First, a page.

Wildlife of Antarctica

Orcas regularly feed on penguins in Antarctica

Although orcas are known to predate penguins further north, around sub-Antarctic islands, this is the first time they have been seen hunting the birds in Antarctic continental waters.

What is more, the orcas seem to be particularly choosy about which bits of the penguins they eat; being inclined to take only the best cuts of penguin breast meat.

Antarctica: A Guide to the Wildlife – Bradt Travel Guides

A superbly illustrated and attractive new edition of this traveller’s companion to the wildlife of the Antarctic wilderness. Dafila Scott’s illustrations provide the perfect accompaniment to naturalist Tony Soper’s immaculate text. This guide provides full coverage of plumage and identification, breeding and nesting, feeding and the best locations to observe the varied species to be found in Antarctica.

Antarctic Wildlife – British Antarctic Survey – lots of information

Whales and seals of the Southern Ocean have been severely exploited by man in the past, but are now mostly protected. Some seals and whales have had dramatic population increases in recent decades, though others remain greatly reduced compared to pre-hunting levels. The removal of millions of krill-eating whales and seals had a marked effect on the Antarctic marine ecosystem, and it may be centuries before a new equilibrium is reached.

Wildlife in Antarctica – Lonely Planet

When viewing Antarctic wildlife, it is important to keep your distance. For one thing, the Guidance for Visitors to the Antarctic requires it – and it’s important for your personal safety. Your presence changes the ­animals’ behavior, so the further back you keep, the more natural the animal will act. While wildlife may not seem to be concerned about your presence you may in fact be causing it considerable stress. A single thoughtless gesture can cause the loss of an egg or chick to a predator, or the crushing of a seal pup by a frightened adult. Another reason to keep back is that your photos won’t turn out as well if you press in too close – the animals are more likely to move, blurring your picture.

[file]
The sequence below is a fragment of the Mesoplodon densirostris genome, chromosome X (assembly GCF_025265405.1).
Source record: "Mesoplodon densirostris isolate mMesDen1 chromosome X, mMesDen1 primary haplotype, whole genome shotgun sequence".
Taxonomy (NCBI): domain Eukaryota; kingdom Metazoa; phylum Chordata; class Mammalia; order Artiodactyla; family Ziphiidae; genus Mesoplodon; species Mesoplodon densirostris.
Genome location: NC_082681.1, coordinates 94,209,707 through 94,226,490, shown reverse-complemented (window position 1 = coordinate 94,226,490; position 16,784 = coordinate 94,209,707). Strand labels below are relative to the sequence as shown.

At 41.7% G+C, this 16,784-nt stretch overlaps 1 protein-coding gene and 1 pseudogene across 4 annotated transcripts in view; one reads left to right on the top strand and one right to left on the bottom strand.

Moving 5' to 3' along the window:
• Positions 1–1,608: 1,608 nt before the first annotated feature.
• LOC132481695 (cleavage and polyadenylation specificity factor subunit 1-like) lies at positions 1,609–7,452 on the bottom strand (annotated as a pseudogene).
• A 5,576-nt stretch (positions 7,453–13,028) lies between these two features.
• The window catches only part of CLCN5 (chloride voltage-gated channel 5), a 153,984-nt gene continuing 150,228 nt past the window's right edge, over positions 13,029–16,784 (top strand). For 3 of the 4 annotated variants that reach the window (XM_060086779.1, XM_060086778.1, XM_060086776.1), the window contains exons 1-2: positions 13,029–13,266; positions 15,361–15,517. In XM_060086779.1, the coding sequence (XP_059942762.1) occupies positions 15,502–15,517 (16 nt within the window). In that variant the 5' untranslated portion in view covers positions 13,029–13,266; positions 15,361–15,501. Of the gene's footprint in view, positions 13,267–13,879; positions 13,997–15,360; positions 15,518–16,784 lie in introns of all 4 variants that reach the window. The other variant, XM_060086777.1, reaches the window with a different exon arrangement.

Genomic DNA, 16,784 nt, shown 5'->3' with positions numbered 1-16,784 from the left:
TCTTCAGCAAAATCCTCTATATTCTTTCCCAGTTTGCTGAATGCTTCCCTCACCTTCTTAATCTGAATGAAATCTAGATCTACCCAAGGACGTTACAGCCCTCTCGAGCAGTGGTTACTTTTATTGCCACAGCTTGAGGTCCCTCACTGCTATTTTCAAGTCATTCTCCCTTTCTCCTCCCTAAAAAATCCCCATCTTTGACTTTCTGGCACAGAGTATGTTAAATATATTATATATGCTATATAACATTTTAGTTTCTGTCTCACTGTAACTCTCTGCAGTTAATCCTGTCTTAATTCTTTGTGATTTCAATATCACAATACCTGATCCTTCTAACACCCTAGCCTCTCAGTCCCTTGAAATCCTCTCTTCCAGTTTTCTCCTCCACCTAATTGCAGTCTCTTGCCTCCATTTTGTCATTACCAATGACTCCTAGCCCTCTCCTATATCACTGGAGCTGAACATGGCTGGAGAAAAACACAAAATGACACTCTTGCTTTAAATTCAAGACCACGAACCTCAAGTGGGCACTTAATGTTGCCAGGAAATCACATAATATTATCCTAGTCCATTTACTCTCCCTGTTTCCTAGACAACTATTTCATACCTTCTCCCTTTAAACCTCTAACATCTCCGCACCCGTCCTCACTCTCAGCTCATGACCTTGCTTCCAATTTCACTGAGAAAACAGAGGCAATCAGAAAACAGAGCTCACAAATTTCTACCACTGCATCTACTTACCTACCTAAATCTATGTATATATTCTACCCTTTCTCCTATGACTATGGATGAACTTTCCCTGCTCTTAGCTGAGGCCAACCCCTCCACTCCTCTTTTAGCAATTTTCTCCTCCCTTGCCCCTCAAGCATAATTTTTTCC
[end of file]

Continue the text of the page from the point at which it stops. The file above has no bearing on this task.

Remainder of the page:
First nearshore survey of Antarctic krill reveals high density, stable population in shallow waters

Using smaller vessels that allow access to shallow, nearshore waters, researchers conducted the first multi-year survey of the population of Antarctic krill (Euphausia superba) in coastal waters and discovered that nearshore waters had significantly higher krill biomass density than offshore waters. They also found that the nearshore waters had less interannual variation than offshore waters.

Antarctic Wildlife at Risk From Overfishing